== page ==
Numbers: Their Tales, Types, and Treasures.

Chapter 5: Counting for Poets



The meter of a poem clearly makes it easier to learn the poem by heart. In a time without a written tradition, it was rather difficult to conserve important texts—hymns, songs, or the ritual texts spoken during religious ceremonies—and to pass them on to the next generation without errors. A text in verses helped to prevent errors because omissions or additions would change the meter and could thus be detected easily. Therefore, it is not astonishing that the earliest literature of humankind was created in verse form.

As the language of the antique Indian literature, Sanskrit has by far the greatest wealth of verse meters. It can be said that Sanskrit literature began with the Vedas, a huge collection of verses forming the basis of Hinduism and dating from the time between 1200 BCE and 800 BCE. The word veda means “knowledge,” and the text aimed to represent the whole knowledge of that time about life, the universe, and everything.

The Vedas consist of thousands of hymns and mantras in verse form—the oldest part alone, the Rigveda, consists of 1,028 hymns comprising 10,600 verses. For many centuries, the only means to preserve the holy text was by oral tradition. And because the text was believed to be of divine origin, it was important to pass it on to the next generation without errors. Considering the enormous amount of text in the Vedas, learning it by heart was an impressive achievement, and it was certainly facilitated by the characteristic verse meters of the various hymns.

Over time, the meters of the ritual verses were associated with certain religious ceremonies and started to carry meaning themselves. This created the need to understand, investigate, and describe the effect and structure of verse meters. Hence, one began thinking about language in a rather abstract way—it was the birth of grammar and linguistics. Already in the first millennium BCE, a rich theory of meter was created. Prosody (that is, the study of meter) became one of the basic disciplines (Vedangas) of the Vedic science; other parts were ritual, phonetics, grammar, etymology, and astronomy.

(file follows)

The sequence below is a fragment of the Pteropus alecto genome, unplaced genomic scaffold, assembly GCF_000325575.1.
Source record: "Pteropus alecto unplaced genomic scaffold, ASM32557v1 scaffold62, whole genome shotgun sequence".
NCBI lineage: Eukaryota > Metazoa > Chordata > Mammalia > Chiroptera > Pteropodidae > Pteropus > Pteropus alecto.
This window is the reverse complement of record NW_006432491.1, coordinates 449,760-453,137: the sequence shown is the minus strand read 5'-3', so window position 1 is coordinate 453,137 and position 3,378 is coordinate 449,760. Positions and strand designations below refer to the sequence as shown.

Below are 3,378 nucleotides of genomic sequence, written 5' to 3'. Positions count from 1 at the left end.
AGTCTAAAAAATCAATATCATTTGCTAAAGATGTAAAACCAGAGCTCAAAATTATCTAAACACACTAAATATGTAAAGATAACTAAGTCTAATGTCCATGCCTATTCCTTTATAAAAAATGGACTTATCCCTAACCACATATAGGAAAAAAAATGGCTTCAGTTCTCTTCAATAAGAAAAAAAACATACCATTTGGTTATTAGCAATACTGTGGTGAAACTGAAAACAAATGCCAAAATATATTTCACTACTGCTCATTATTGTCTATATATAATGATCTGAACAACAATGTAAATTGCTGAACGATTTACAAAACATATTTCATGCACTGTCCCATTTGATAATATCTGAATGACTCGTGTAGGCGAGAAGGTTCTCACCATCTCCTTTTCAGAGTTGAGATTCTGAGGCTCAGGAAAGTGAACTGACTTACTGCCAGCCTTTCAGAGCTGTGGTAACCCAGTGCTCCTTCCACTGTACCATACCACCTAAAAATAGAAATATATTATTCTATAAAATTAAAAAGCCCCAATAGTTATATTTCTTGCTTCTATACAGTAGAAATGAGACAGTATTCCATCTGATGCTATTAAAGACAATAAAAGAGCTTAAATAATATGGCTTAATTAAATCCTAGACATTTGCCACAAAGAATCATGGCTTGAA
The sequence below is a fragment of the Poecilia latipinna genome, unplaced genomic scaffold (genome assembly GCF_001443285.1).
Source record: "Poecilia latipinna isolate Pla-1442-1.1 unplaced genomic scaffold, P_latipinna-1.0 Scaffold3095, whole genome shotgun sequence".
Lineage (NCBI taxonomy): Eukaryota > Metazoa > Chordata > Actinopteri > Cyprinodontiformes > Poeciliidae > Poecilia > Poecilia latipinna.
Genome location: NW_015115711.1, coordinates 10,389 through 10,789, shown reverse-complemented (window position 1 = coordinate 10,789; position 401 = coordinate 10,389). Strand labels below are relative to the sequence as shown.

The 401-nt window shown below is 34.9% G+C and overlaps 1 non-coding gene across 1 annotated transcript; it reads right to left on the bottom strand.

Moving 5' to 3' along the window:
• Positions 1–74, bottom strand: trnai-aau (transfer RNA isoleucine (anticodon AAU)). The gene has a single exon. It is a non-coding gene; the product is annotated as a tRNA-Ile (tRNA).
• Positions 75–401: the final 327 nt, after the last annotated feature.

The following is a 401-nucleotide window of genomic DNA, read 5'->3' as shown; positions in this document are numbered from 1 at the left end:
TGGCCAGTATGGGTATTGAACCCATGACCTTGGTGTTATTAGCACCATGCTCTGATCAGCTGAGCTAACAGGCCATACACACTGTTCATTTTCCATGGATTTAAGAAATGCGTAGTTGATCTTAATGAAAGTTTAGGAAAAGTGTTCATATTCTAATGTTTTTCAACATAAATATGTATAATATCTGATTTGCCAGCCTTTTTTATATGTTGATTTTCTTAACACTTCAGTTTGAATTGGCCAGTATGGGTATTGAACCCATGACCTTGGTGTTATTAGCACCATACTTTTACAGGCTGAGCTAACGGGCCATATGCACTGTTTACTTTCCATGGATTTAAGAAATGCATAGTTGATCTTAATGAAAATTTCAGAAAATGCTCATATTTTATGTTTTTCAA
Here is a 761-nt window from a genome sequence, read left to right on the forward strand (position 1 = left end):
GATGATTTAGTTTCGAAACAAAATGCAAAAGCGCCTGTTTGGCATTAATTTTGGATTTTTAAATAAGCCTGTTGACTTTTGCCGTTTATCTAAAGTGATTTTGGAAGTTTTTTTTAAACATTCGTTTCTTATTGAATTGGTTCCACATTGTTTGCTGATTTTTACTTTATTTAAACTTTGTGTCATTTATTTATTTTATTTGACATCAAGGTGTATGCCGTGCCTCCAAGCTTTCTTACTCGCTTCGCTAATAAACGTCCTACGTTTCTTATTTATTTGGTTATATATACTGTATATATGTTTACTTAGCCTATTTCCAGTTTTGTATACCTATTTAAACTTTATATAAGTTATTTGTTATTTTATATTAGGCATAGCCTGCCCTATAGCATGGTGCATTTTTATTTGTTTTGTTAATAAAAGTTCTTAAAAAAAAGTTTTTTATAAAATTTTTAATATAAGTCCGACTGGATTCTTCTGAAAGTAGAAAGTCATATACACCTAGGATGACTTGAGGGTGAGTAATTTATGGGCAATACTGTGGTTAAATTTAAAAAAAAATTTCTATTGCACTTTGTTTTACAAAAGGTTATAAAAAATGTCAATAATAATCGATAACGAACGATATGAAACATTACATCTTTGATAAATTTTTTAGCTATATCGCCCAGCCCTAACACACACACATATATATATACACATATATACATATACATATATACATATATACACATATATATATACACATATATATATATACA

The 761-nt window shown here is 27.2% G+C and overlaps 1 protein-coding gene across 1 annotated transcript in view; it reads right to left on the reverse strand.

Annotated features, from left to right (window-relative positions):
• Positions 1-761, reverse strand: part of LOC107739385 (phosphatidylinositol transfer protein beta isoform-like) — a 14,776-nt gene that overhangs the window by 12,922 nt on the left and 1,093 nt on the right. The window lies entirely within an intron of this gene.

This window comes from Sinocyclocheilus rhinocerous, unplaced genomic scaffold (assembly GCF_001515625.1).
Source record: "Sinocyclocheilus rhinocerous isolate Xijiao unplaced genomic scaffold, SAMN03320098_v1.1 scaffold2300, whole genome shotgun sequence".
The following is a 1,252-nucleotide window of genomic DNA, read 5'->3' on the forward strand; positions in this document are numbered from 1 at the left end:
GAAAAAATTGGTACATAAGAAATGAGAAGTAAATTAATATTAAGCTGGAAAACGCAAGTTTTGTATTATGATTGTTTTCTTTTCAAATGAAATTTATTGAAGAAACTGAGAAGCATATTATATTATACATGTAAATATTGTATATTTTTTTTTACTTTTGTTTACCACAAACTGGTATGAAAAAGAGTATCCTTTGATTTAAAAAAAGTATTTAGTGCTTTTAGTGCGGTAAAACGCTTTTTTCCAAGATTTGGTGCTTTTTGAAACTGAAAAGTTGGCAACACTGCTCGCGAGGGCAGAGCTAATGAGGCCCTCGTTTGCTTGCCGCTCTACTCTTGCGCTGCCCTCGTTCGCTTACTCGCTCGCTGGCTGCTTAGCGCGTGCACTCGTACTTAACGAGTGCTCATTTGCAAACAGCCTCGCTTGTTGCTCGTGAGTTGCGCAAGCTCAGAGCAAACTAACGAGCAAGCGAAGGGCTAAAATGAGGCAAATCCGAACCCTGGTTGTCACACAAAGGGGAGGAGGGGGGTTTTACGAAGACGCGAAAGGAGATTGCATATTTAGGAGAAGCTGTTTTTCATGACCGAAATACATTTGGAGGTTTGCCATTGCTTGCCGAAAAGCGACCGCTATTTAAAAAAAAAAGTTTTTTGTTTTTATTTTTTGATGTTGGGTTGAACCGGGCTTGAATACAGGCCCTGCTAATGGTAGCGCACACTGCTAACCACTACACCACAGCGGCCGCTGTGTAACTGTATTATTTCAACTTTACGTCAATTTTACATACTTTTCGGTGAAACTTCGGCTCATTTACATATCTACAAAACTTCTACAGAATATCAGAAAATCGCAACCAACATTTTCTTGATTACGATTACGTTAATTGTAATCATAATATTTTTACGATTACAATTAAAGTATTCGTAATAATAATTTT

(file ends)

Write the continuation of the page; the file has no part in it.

The oldest scientific text about verse meters is the Chandahs Sutra of Pingala, who might have lived in the time between 400 and 200 BCE. Other than his name, almost nothing is known about Pingala, and only a linguistic analysis of the work gives some hints about the time of its writing. An important part of the Chandahs Sutra deals with mathematical questions about verse meters. Pingala not only was interested in describing the actually existing meters but also wanted to investigate all verse meters that are theoretically possible. Indeed, how many different meters can we think of? How can we find—in a systematic way—those meters that do not yet exist? These are genuine mathematical problems, although motivated by the study of literature and of a different kind than the problems arising from astronomy or geometry. Pingala was the first to give correct answers to these questions. However, Pingala's Chandahs Sutra is rather difficult to understand because it is written in a cryptic style in verse form. In order to interpret it, one often needs to refer to commentaries of later scholars, in particular, Halayudha, who lived in the late tenth century CE. Halayudha explained the mathematical content of Pingala's work and developed it further.

Pingala's work nevertheless hints at a treasure of highly developed mathematical knowledge in old India. In a time when science was not split into numerous isolated disciplines, mathematical knowledge and concern for mathematical questions was an inseparable part of every scholar's mind-set. In that way, the science of poetry and music could stimulate mathematics, and vice versa.

Pingala's ideas, which are intimately related to numbers and counting, constitute one of the roots of mathematical thinking. In the following, we embark on the adventure of describing those ideas in more detail. We will encounter the origin of a modern mathematical discipline that is important for many aspects of everyday life. Today it is taught in high schools and colleges throughout the world, but it has been long forgotten that its origin lies in poetry.